People around the world enjoy flowers in their food. Asian cuisine, for instance, relies on lilies and chrysanthemums, squash blossoms are common in Italian and Latin cuisines, and the French use carnations for Chartreuse, a traditional liqueur.
Rose petals and rose hips are popular with home cooks and professional chefs alike. While the nutritional benefits of rose petals are negligible, they do add benefits beyond their nutritive value.
Rose petals don't offer a lot in terms of nutrition, but they can add flavor, adventure and the scent of roses to your culinary creations.
Health and Nutrition
Because rose petals are about 95 percent water, their nutritional value is limited and their calorie count is low. However, they do contain some vitamin C, though less than that found in rose hips, the fruit of the rose that appears after the flowers drop. Ancient Chinese medicine used roses to treat digestive disorders, the pain from injuries and menstrual irregularities.
Tantalize Your Taste Buds
Eating a varied diet full of interesting foods is the best way to ensure that you get plenty of vitamins and minerals, and adding rose petals to your repertoire may encourage you to explore new cuisines. Middle Eastern cuisine, for instance, uses rose water and rose petals in a variety of dishes such as Persian stuffed dumpling squash with rose petals.
Adventurous Eating to Boost Mood
Cooking with and eating roses can make you feel good. Leon Seltzer, a clinical psychologist, writing for Psychology Today, explains that the delight of discovery — of being spontaneous and adventuresome — can make you feel good about yourself. Eating rose petals may seem like a trivial activity, but if doing so reminds you to savor your food and your life, it will take on a deeper meaning.
Connections to the Past
In eating, as in life, establishing links with the past is vital to your well-being — witness the feelings that arise when you eat pie made from your grandmother’s recipe or the beef chili that you know generations of your Texas relatives have enjoyed since pioneer days.
Eating rose petals can transport you to ancient Rome, where roses were added to foods when a celebration of victory occurred. You can also travel to the White House in the late 19th century, where the chefs made pound cake with a glass of rose water according to The White House Cookbook (1887).
Rose Petal Culinary Tips
If you want to use rose petals in your culinary creations, it's best to try out your green thumb and grow your own rose bushes. Planting your own allows you to know precisely what fertilizers and pesticides are on the plant. It's best to avoid chemicals altogether and choose fertilizers that are safe or try your hand at making homemade fertilizer. Most rose bushes need full sun and rich, well-drained soil.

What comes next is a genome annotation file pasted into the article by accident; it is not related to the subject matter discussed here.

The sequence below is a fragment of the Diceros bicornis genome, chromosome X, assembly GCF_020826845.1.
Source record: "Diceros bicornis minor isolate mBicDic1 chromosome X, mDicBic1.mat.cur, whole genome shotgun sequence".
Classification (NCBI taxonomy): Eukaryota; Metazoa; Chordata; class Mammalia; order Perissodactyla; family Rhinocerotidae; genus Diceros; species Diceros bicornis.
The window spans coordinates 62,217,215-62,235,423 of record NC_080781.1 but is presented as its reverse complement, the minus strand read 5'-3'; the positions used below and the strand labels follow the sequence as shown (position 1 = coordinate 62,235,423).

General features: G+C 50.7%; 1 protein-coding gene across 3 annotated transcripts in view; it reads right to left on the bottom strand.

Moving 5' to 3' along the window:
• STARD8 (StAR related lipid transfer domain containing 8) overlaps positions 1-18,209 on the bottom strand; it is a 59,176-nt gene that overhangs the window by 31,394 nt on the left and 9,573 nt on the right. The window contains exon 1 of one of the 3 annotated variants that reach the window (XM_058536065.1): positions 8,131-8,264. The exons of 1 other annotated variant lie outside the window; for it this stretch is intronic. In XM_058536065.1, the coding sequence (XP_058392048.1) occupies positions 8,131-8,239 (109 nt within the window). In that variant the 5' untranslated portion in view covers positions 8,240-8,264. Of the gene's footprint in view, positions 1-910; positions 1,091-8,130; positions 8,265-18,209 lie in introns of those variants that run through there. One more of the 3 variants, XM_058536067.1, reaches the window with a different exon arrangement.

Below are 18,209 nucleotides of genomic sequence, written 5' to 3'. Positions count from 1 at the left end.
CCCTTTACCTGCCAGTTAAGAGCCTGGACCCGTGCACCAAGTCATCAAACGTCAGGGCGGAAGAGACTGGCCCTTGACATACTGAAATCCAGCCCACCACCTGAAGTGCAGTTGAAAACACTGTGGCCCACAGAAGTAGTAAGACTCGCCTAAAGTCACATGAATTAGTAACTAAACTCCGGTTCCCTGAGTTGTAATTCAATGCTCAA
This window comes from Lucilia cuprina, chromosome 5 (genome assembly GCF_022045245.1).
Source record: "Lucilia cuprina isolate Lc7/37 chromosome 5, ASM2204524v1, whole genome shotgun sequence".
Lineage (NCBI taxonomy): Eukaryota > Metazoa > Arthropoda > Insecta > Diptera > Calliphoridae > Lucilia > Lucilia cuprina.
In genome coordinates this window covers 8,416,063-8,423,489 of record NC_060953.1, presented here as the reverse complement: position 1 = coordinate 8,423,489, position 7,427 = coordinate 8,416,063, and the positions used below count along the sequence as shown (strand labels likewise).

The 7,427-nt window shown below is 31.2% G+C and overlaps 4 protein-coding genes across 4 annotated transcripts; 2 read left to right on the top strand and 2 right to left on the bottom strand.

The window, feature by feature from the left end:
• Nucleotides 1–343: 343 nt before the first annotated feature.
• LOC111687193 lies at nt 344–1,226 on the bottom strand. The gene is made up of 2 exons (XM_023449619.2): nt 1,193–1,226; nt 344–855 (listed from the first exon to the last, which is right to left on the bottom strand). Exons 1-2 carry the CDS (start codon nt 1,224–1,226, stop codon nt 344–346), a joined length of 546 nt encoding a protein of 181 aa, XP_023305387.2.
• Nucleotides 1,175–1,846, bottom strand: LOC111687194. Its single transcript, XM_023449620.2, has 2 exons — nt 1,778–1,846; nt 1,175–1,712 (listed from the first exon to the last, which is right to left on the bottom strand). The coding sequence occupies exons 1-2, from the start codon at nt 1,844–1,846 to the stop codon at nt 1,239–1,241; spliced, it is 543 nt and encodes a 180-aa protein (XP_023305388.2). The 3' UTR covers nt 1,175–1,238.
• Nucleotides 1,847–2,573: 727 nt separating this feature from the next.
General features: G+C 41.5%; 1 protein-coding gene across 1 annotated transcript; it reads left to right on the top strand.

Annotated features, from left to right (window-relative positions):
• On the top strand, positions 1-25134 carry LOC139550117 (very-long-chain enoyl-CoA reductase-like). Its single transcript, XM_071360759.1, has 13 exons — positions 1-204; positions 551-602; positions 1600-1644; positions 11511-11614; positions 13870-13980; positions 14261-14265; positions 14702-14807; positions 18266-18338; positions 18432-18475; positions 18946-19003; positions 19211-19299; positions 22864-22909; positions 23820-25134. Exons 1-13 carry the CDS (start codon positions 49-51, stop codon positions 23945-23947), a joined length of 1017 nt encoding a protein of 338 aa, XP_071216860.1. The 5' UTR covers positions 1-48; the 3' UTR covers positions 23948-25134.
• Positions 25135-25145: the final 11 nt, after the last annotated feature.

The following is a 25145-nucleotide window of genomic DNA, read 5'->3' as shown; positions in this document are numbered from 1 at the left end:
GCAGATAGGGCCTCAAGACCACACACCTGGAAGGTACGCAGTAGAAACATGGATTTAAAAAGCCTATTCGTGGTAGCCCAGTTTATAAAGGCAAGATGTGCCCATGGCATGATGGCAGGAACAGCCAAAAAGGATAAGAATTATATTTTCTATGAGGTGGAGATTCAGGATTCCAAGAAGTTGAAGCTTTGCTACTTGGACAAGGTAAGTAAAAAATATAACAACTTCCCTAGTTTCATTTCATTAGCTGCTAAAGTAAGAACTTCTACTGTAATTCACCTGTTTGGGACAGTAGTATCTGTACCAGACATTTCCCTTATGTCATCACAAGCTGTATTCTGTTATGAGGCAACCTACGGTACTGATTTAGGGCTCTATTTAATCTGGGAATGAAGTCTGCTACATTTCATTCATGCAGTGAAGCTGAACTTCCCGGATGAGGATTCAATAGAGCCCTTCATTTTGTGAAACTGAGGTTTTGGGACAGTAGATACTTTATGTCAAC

Colorado State University offers a few tips for using a variety of flowering plants in your foods. Pick flowers in the morning and use them at their peak to enjoy their best flavors. Avoid flowers that are wilted, faded or unopened because they won't have the best taste and might be bitter. Try a small number of petals first to check for allergies or stomach upset.
Get creative with your rose petal dishes. Look for recipes that add rose petals to beverages such as lemonades, juices or teas. You can also create rose-scented sugar to sprinkle on baked goods or to sweeten your favorite drinks. Rose petals can be added to salads, butters and granola, and steeped to make make rose water. The possibilities are nearly endless.
With a little planning and research, you can add rose petals to many of your favorite dishes. Before you know it, you'll feel that everything's coming up roses.
- Naturopathy Digest: Rose (Mei Gui Hua)
- Epicurious: Persian Stuffed Dumpling Squash With Rose Petals
- Psychology Today: The Wisdom of Spontaneity (Part 1)
- HGTV: How to Make Rose Oil and Rose Water
- Herban Lifestyle: How to Make Rose Petal Lemonade
- HGTV: Sugar Rush: Rose-Scented Sweets
- Healthline: Rose Water: Benefits and Uses
- Farmers' Almanac: 8 Best Homemade Garden Fertilizers
- Colorado State University: Edible Flowers – 7.237
- BookRags: The White House Cookbook (1887) Ebook